Morton [9], according to Wuwongse and Manzano [10], uses a notion of concept node triplets consisting of a type , a marker  and a description . This description is itself a CG that describes the concept node. This notion is available in Sowa’s formalism [13], and is similar to that of nested CGs [1], restricted to a single level of nesting.

Morton generalises this formalization of CGs and includes a weight of the description  which is written:

(12)

The value  represents the compatibility between  and , and is, as the other Morton definitions, modeled by a compatibility function. It is specified that compatibility can also be modeled by a function from  to  representing then a compatibility with truth values in . This compatibility only affects the factual part of CGs as it is defined for each couple type-description, and that the descriptions in themselves are CG which are not, apriori, defined in the ontological part.

Vii-C Fuzzy rule

A -rule in the CG formalism, also called inference rule, is a classical extension of the CG reminded in Section II, allowing to perform reasoning inference [1]: for two concepts  and , a relation , an individual marker  and a variable , such a rule can be written:

(13)

It is interpreted as a rule of the form IF a subset of the CG matches the hypothesis (e.g. in Eq. (13) the considered CG contains  of type ), THEN the CG can be extended and/or specialized to match the conclusion (e.g. in Eq. (13) is in relation to  of type  via the relation ). Rules with more complex premises and conclusions can be considered.

For example, we may have the rule:
[History: *x] [History: *x]-1-(learned)-0-[Student: *]

which represents the piece of knowledge If  is a history lesson, then there exists a student who learns lesson .

Wuwongse and Tru [11] introduce fCG programs and Cao and Creasy [19] the expansion of -fCG and universally quantified fCG, which uses universal quantifiers instead generic markers. These propositions can be used as extensions of the -rules so that they allow for fuzzy weights in the premise and in the conclusion.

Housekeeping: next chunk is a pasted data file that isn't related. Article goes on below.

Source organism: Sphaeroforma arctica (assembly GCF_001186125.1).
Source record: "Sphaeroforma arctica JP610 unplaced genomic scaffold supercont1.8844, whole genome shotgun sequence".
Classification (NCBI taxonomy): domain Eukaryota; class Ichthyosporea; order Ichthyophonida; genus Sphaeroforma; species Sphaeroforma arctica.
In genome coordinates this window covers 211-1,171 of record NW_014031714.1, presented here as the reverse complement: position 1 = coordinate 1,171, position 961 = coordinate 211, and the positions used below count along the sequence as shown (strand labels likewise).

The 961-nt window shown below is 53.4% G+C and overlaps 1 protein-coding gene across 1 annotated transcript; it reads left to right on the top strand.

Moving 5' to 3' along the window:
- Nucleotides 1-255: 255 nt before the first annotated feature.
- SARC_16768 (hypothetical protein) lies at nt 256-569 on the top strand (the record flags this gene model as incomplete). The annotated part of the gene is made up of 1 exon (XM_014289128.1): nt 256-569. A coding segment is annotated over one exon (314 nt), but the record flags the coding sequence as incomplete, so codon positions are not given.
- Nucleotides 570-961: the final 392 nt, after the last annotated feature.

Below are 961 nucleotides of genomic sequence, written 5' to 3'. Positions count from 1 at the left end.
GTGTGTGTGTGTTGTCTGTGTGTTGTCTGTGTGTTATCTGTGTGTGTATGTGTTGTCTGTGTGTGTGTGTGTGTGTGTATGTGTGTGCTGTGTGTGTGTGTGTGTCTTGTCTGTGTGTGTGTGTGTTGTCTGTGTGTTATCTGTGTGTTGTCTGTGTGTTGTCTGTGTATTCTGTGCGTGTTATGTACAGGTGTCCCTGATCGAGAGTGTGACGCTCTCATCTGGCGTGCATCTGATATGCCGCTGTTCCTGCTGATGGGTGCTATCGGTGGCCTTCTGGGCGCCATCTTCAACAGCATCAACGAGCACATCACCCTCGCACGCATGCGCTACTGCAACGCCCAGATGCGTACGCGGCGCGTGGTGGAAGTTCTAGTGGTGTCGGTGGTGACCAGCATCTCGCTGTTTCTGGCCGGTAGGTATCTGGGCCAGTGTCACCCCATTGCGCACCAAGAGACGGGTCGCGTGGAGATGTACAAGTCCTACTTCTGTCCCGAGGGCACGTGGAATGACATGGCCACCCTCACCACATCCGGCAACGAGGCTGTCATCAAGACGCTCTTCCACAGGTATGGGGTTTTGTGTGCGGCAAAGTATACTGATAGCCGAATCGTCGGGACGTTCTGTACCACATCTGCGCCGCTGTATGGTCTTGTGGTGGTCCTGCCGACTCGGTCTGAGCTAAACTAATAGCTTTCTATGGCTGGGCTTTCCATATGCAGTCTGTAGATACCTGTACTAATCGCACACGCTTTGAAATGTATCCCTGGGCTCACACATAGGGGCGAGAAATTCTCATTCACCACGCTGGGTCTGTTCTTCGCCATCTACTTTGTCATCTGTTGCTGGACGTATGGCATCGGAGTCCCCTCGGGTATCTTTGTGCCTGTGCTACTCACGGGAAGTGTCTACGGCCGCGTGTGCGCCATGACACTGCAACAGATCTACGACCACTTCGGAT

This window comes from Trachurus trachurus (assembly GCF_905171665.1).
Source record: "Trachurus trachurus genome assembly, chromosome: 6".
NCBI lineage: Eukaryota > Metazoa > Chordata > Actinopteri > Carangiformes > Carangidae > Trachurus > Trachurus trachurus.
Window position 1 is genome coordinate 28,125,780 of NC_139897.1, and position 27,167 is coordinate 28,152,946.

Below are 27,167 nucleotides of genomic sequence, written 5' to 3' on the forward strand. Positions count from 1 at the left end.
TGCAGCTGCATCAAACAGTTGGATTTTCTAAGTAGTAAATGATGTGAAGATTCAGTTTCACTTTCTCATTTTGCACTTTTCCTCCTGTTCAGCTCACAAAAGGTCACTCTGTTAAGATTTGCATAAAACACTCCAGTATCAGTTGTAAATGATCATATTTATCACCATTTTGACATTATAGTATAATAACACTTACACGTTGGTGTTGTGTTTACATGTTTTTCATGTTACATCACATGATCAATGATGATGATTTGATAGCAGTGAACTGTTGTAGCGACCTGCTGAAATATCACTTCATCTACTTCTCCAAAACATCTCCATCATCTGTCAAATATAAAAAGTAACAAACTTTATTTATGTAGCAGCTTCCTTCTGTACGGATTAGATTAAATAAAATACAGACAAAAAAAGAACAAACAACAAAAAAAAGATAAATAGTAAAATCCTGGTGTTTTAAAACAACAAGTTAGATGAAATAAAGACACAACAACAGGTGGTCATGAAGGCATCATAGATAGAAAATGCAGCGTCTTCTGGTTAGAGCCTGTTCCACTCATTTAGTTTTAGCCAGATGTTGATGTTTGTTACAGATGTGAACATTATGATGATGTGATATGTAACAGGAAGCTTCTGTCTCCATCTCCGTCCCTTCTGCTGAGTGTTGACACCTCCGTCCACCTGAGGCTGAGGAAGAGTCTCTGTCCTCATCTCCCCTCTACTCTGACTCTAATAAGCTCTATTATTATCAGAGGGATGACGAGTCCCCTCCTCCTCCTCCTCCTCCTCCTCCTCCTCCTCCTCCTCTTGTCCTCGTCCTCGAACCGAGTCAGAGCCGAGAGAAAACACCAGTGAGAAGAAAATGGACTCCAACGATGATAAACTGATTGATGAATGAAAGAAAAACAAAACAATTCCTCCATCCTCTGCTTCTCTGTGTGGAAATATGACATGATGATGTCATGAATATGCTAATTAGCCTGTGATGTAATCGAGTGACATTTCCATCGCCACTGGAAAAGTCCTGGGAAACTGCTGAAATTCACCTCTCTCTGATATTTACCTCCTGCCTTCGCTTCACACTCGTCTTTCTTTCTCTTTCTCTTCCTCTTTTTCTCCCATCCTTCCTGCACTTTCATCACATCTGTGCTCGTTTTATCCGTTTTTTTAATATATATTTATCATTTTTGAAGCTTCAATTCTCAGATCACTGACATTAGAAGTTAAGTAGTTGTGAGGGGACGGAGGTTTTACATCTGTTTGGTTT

In the first case [11], they are the direct transposition of the -rules to the case of fCG having fuzzy types at the level of concepts and relations, and fuzzy values at the level of the value of an attribute type. Thus the hypothesis and the conclusion of the rule are such graphs, and the specific reasoning mechanisms that this induces are detailed. These specific inferences are a transposition of the deduction rules defined for fCG [11].

In the second case [19], the operation of expanding the -fCG and the universally quantified fCG puts these specific fCG in a different form, that corresponds to a -rule. For example, considering the universally quantified CG:

which represents All the students attended the history class 1H003, its extension, which corresponds as stated above to a -rule, is written:

which represents the same information under another form. The fuzzy case is then when the quantifier  is for example replaced by a fuzzy set on , representing a generic quantifier. This value represents how far one can deduce the conclusion from the represented premise, for example with the value most which would give Most students attended the history class 1H003.

Viii Conclusion

The comparative discussion presented in this paper shows the richness and diversity of the propositions allowing to model imprecise knowledge in the framework of fuzzy conceptual graphs: the latter enriches the classical conceptual graph model and increases their expressiveness integrating fuzzy components at different levels with various interpretations and uses. As surveyed in this paper, they include fuzzy concept nodes, fuzzy relation nodes, fuzzy types, fuzzy markers and fuzzy values, as well as fuzzy inference rules. A complementary view is offered in Table I that proposes a taxonomy of the imprecise knowledge locations, focusing on the distinction between the ontological and factual parts, detailing the particularly rich variations of the ontological fuzzy extensions. It highlights the distinctions operated in this paper to formalize all proposed fCG models and discuss the various interpretations of these models, bringing to light that beyond the specific cases for which they have been defined, they offer original tools to represent imprecise information. It has to be noted that these models can be combined, but a balance has to be established between the expressivity and the complexity of the resulting formalism.

Ongoing works aim at studying the consequences of these choices on the reasoning inference processes proposed by the papers that introduced these fuzzy conceptual graph extensions, depending on the chosen interpretation that can vary, as discussed in the paper. The case of uncertain knowledge, that can rely on the same formalization as imprecise knowledge discussed in this paper but is associated with other interpretation and reasoning tools, is of specific interest.